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374
F. G. Young

were to be found among the river bottom lands along the Willamette and its tributaries and in the foothills and that they were being despoiled of their timber and the trespassing was resistless.[1] The board of commissioners for the sale of school and university lands say in 1868 as to the university lands that "there appears on the record to have been selected and approved 7,494.35 acres (an excess of 1,414.35 acres.")[2] Governor Grover, however, in his biennial message of 1872 makes the astounding statement "Efforts at locating these lands began as early as 1853, but owing to irregularities of the work, and misapprehension of its conditions, the locations remained totally unrecognized by the United States, and consequently open for pre-emption or homestead settlement. From these facts, many of the lands first selected under this grant have been lost to the state, and others of necessarily a poorer quality, had to be located to fill the grant."[3]

Of the selection of its university land, then, it must be said that the territorial authorities in the first instance were not dilatory, but having secured an inchoate title to the lands, they suffered them to be despoiled and in part taken from the state's possession so that lands of a poorer quality had to substituted.

The Agricultural College Lands. Through the conditions of the Morrill Act of July 2, 1862, Oregon became entitled to 90,000 acres for the support of an agricultural college. The selection of these lands under the act of the Legislature of October 15, 1862, providing generally for the selection of state lands, devolved upon the Governor of the state. Two years later in reporting progress with this matter Governor Gibbs in----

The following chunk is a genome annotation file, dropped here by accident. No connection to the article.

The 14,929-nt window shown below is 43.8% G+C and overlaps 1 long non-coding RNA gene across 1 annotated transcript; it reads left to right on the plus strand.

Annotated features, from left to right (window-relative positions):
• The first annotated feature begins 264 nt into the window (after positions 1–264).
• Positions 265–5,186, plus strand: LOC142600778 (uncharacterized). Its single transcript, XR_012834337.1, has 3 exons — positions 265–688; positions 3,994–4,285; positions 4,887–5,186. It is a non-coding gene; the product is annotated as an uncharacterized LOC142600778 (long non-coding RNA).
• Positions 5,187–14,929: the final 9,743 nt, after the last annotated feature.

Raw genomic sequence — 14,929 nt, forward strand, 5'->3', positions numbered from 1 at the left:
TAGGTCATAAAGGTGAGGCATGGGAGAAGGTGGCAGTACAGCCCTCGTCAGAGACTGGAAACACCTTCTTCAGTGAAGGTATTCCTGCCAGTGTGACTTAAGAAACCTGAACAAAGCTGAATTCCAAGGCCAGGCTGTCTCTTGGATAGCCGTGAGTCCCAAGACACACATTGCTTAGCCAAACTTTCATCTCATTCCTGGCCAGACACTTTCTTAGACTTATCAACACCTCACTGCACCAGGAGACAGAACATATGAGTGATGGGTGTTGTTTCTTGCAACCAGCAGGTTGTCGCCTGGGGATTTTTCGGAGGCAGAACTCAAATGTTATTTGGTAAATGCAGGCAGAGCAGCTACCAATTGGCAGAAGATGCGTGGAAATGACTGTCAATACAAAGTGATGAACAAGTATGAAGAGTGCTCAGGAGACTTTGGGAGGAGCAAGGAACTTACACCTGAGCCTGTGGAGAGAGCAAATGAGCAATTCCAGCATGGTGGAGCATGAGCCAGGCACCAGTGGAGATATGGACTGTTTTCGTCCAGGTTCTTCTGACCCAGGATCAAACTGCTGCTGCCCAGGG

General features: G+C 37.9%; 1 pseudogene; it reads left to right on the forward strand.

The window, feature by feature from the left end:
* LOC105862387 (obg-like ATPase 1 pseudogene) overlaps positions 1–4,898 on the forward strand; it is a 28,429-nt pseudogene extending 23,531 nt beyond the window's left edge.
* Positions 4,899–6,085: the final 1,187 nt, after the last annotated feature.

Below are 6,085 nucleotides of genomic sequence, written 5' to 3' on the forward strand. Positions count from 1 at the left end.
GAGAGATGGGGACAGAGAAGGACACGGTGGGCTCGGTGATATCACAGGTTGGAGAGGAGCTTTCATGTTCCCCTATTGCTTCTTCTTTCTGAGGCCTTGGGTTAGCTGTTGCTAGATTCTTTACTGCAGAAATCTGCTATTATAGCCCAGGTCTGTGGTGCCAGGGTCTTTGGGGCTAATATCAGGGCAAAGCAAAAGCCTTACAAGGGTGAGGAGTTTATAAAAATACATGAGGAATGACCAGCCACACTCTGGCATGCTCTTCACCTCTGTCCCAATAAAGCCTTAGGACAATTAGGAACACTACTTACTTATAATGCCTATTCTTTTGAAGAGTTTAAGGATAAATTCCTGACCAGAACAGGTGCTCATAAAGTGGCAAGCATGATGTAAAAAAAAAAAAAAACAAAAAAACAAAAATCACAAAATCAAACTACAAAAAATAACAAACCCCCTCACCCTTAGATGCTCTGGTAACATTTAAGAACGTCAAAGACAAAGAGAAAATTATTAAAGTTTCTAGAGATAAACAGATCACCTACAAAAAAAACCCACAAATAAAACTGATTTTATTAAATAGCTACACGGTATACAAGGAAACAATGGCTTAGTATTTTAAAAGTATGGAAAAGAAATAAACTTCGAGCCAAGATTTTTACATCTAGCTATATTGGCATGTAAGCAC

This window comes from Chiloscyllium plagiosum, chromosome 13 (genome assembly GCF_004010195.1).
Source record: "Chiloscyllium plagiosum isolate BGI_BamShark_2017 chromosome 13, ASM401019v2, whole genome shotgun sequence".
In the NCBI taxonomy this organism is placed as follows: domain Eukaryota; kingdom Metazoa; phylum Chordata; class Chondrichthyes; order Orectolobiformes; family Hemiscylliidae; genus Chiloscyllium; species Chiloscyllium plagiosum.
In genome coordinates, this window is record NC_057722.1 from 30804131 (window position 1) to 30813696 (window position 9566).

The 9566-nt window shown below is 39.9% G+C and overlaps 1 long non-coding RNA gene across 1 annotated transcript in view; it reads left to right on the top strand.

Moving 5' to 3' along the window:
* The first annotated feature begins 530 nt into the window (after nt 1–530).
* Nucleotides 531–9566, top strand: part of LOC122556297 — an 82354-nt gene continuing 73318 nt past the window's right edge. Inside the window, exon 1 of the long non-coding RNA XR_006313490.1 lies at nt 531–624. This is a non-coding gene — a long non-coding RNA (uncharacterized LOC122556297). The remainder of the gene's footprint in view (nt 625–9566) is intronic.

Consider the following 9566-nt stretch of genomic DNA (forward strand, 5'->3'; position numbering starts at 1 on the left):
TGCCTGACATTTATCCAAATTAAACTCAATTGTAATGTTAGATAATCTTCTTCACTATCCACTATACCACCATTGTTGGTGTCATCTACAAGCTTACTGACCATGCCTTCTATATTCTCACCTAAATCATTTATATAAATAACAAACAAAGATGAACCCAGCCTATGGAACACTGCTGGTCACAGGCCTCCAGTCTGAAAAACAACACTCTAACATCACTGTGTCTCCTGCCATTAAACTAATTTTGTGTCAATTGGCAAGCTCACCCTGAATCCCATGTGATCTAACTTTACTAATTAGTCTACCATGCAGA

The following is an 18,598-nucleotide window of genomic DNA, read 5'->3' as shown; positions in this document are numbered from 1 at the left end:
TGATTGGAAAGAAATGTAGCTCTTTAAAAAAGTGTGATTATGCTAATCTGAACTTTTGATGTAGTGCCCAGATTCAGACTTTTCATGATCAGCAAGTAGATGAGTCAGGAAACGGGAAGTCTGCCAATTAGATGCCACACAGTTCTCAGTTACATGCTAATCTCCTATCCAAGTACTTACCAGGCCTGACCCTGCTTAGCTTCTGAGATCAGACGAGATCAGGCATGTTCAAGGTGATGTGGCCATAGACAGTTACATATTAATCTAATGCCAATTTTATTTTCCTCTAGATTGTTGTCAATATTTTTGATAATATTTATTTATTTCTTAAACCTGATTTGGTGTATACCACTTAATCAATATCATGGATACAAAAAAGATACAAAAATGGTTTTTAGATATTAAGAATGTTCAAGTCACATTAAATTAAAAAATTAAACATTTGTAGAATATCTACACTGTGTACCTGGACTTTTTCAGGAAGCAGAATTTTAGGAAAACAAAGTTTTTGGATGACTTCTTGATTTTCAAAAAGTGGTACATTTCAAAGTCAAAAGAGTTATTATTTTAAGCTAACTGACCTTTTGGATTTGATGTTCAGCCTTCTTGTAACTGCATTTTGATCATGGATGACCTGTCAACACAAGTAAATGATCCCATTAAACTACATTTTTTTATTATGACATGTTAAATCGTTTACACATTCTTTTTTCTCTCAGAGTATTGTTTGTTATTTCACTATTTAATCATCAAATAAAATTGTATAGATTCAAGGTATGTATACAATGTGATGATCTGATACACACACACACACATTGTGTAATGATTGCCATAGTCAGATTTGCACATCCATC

1. University Land Commissioner's Report, 1858.
  2. Report Commissioners for Sale School and University Lands, 1868, pp. 40-41.
  3. Governor's Message, 1872, pp. 10-11.
    A feature of the original grant for university purposes in addition to the two townships was the "Oregon City Claim." This involved cruel injustice to Dr. John McLoughlin, to whom the land of right belonged. Naturally there was resistance to the State in taking possession. The tract comprised the site of Oregon City. After selling a few lots, the State made over its rights to the heirs of Dr. McLoughlin in 1862 for $1000.—General Laws, 1862, p. 90.